UPDATE: Palestinian President Mahmoud Abbas filed a formal application with the U.N. on Friday asking for international recognition of statehood for his people.
The formal request "reflects a loss of faith after 20 years of failed peace talks sponsored by the United States, Israel's main ally, and alarm at relentless Israeli settlement expansion eating into the land Palestinians want for a state," according to Reuters.
“Enough, enough, enough,” Abbas said during his address to the U.N. General Assembly shortly after handing in the application. “It is time for the Palestinian people to gain their freedom and independence.”
Next up at the podium Friday was Israeli Prime Minister Benjamin Netanyahu, who insisted that peace between the two sides would only occur through further negotiations, not U.N. action.
“The Palestinians should first make peace with Israel, and then get their state,” he said, adding: “We’re in the same building. So let’s meet here today in the United Nations. . . . If we genuinely want peace, what is there to stop us.?”
UPDATE Thursday, Sept. 21: It looks like President Obama's U.N. speech wasn't enough to convince Palestine to hold off on its push for international recognition.
Here's how the New York Times broke down the Wednesday's developments: "A last-ditch American effort to head off a Palestinian bid for membership in the United Nations faltered. President Obama tried to qualify his own call, just a year ago, for a Palestinian state. And President Nicolas Sarkozy of France stepped forcefully into the void, with a proposal that pointedly repudiated Mr. Obama’s approach."
In a meeting with Obama after his speech, Palestinian leader Mahmoud Abbas made it clear to the president that he had no interest in dropping the bid for a U.N. vote, despite Obama's threat to veto the move in the Security Council and a push by the U.S. and others to convince Palestinians to return to negotiations with Israel and avoid the diplomatic conflict with Washington.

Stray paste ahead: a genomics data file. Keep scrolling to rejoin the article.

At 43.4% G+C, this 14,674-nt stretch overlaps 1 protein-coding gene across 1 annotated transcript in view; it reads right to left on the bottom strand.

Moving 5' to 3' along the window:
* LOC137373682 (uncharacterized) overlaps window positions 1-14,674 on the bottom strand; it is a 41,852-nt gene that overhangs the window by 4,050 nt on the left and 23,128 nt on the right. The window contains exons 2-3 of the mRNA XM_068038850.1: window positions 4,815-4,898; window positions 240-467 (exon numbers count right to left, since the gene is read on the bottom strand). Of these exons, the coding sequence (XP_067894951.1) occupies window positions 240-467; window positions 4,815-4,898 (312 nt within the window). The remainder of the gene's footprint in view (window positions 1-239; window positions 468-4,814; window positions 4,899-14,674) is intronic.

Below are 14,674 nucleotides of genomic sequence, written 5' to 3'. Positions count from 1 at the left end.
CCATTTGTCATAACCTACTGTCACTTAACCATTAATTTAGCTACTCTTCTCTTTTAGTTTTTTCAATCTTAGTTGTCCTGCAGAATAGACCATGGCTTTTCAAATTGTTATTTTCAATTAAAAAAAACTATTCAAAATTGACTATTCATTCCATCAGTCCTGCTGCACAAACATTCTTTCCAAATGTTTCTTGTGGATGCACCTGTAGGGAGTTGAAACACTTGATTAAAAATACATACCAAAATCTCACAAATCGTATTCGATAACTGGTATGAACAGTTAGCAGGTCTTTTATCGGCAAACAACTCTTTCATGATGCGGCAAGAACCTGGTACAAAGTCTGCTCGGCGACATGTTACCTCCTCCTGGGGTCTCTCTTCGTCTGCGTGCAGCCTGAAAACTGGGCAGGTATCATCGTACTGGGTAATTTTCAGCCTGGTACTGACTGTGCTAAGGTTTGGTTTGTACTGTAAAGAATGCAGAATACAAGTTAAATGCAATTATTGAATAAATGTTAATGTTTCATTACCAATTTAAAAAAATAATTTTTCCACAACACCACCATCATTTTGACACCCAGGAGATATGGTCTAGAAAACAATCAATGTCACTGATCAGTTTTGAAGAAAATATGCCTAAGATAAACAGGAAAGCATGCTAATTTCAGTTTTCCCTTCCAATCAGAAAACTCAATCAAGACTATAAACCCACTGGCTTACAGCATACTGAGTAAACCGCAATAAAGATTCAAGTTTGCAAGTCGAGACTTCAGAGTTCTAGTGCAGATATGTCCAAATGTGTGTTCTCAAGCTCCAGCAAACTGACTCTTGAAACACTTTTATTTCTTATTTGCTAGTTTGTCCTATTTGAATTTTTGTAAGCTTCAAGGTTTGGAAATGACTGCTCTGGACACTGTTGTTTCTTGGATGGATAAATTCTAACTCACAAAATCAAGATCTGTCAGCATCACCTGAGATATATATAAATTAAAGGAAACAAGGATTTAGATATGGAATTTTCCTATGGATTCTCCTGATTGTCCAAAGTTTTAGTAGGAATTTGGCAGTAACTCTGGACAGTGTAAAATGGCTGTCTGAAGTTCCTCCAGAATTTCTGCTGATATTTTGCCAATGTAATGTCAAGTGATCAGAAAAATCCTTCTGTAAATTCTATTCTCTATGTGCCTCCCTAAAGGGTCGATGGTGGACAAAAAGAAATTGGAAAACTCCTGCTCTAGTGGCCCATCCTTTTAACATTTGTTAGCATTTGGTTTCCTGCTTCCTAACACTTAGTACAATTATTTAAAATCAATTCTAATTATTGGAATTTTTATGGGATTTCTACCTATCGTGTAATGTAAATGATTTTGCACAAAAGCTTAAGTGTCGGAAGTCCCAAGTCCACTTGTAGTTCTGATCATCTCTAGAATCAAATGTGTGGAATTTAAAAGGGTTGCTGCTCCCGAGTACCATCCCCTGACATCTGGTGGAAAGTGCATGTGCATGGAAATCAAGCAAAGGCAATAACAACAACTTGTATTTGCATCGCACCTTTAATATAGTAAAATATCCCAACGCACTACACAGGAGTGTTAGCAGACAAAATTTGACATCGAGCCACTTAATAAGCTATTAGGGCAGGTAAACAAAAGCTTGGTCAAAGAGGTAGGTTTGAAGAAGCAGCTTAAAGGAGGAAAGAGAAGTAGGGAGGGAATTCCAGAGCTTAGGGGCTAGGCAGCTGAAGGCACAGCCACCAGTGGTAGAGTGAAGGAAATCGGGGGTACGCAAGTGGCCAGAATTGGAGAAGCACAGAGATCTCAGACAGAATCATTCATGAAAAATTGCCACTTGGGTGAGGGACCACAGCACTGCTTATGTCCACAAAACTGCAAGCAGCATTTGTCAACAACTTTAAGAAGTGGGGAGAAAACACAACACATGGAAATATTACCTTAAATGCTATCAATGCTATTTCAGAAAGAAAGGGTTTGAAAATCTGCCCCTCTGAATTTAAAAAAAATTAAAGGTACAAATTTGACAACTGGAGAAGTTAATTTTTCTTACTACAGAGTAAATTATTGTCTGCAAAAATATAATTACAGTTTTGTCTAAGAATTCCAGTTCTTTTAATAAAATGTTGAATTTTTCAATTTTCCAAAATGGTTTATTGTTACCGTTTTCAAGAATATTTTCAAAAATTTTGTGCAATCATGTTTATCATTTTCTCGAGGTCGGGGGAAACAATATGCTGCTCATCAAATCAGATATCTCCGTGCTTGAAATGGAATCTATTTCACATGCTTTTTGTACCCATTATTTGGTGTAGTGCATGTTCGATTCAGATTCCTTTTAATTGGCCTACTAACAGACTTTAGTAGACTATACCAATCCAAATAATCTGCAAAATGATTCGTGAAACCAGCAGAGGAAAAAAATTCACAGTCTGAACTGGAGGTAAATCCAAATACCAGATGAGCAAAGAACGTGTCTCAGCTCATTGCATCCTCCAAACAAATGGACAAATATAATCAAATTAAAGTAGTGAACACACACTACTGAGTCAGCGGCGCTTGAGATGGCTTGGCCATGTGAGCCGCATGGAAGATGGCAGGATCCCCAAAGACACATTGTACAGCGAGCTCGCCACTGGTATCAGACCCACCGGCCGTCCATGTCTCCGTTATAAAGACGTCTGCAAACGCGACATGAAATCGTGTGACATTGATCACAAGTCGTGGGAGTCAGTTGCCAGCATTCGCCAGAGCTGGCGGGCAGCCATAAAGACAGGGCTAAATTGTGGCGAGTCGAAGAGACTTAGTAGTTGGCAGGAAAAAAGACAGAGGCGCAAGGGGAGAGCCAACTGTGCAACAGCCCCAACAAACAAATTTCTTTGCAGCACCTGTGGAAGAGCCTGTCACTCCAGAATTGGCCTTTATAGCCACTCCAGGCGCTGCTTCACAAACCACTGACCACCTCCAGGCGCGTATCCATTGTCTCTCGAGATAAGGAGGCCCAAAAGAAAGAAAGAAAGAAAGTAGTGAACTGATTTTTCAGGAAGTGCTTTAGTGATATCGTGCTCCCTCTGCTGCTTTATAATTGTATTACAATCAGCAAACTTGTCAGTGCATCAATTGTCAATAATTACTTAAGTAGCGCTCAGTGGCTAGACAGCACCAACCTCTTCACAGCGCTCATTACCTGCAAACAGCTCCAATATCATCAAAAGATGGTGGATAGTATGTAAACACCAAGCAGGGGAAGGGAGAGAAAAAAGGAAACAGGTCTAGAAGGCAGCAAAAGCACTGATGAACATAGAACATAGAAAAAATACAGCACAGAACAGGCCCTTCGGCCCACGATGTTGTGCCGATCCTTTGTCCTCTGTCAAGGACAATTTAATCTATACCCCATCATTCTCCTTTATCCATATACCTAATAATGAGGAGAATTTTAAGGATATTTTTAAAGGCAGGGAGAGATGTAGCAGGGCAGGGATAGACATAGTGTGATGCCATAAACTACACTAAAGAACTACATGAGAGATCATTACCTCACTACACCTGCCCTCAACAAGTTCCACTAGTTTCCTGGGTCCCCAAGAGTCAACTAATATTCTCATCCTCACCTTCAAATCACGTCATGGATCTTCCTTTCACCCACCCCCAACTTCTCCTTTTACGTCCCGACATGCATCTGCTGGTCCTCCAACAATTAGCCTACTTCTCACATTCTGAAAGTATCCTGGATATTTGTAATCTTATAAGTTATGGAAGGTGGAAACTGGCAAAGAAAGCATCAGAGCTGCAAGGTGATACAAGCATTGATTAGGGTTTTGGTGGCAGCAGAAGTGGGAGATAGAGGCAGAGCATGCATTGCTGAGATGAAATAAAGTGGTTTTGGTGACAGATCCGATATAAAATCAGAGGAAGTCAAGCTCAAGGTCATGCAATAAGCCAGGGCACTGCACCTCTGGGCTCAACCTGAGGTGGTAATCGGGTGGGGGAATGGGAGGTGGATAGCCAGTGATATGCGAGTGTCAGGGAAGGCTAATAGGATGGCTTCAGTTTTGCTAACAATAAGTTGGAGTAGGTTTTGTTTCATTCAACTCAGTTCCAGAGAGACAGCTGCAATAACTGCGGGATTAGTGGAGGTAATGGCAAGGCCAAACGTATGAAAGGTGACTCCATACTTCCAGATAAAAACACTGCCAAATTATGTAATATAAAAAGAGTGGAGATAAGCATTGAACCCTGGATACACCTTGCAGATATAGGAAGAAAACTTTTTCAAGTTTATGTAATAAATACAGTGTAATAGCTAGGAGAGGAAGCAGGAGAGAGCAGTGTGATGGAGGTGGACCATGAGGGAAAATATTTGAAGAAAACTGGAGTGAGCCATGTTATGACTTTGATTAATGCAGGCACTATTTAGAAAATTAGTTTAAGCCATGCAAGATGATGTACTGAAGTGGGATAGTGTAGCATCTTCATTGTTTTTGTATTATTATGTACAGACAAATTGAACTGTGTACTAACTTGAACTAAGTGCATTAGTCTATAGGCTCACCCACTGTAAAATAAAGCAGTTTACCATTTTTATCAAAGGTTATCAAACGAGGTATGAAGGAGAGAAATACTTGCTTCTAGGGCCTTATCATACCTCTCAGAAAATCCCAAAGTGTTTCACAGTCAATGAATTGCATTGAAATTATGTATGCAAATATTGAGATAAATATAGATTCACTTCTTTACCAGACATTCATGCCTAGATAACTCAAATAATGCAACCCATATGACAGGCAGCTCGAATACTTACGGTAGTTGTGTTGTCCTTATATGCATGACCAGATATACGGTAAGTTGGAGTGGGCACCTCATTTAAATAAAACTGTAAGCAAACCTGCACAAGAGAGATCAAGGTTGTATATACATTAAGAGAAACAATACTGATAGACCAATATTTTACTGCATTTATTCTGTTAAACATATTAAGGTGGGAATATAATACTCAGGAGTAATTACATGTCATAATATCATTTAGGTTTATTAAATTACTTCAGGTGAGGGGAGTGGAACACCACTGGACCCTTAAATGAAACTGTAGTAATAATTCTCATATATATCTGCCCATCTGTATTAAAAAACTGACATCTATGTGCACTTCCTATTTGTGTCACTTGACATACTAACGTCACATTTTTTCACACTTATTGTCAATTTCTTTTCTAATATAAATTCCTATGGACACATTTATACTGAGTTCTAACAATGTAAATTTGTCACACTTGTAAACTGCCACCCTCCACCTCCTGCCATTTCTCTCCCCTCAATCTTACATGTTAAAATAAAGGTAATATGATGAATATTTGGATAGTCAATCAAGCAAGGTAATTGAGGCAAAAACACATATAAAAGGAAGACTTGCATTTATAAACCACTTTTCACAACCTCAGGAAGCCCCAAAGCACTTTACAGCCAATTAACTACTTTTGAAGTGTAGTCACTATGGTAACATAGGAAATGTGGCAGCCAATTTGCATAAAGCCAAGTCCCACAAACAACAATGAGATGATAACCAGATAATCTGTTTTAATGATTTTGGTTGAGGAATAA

Making a difficult situation that much more so for Obama, French President Nicolas Sarkozy urged the U.N. to grant the Palestinians the status of observer state, like the Vatican, while outlining a one-year roadmap to peace, Reuters reports.
The one good bit of news for Obama is that, the veto threat notwithstanding, the Palestinians are currently at least one Security Council vote shy of the nine they would need for their measure to reach the full General Assembly and have suggested that they won't push for an immediate vote, according to Bloomberg.
“We will give some time to the Security Council to consider first our full membership request before heading to the General Assembly,” Palestinian negotiator Nabil Shaath told reporters Wednesday. “If we fail, we will keep knocking on the door. We do not have a time limit.”
POST Wednesday. Sept. 20: Speaking at the United Nations on Wednesday, President Obama said that the Palestinians deserve their own state, but only through negations with Israel and not through a U.N. vote that could occur later this week.
"Peace will not come through statements and resolutions at the U.N.," Obama told delegates. "If it were that easy, it would have been accomplished by now."
He added: "Ultimately, it is Israelis and Palestinians who must live side by side. Ultimately, it is Israelis and Palestinians—not us—who must reach agreement on the issues that divide them: on borders and security, on refugees and Jerusalem."
Obama spoke ahead of a likely bid by Palestinian leader Mahmoud Abbas to seek U.N. recognition of a Palestinian state, an effort that the United States has vowed to veto in the U.N. Security Council before it would reach the General Assembly.
The Guardian reports that the Middle East "Quartet" of the United Nations, European Union, Russia, and the United States is attempting to persuade Abbas to back away from the likely diplomatic confrontation with Washington.
The delay of a vote for Palestinian statehood would allow Abbas to save face, following through on his commitment to Palestinians to seek recognition for an independent state, while buying more time for further peace talks between Israel and Palestine.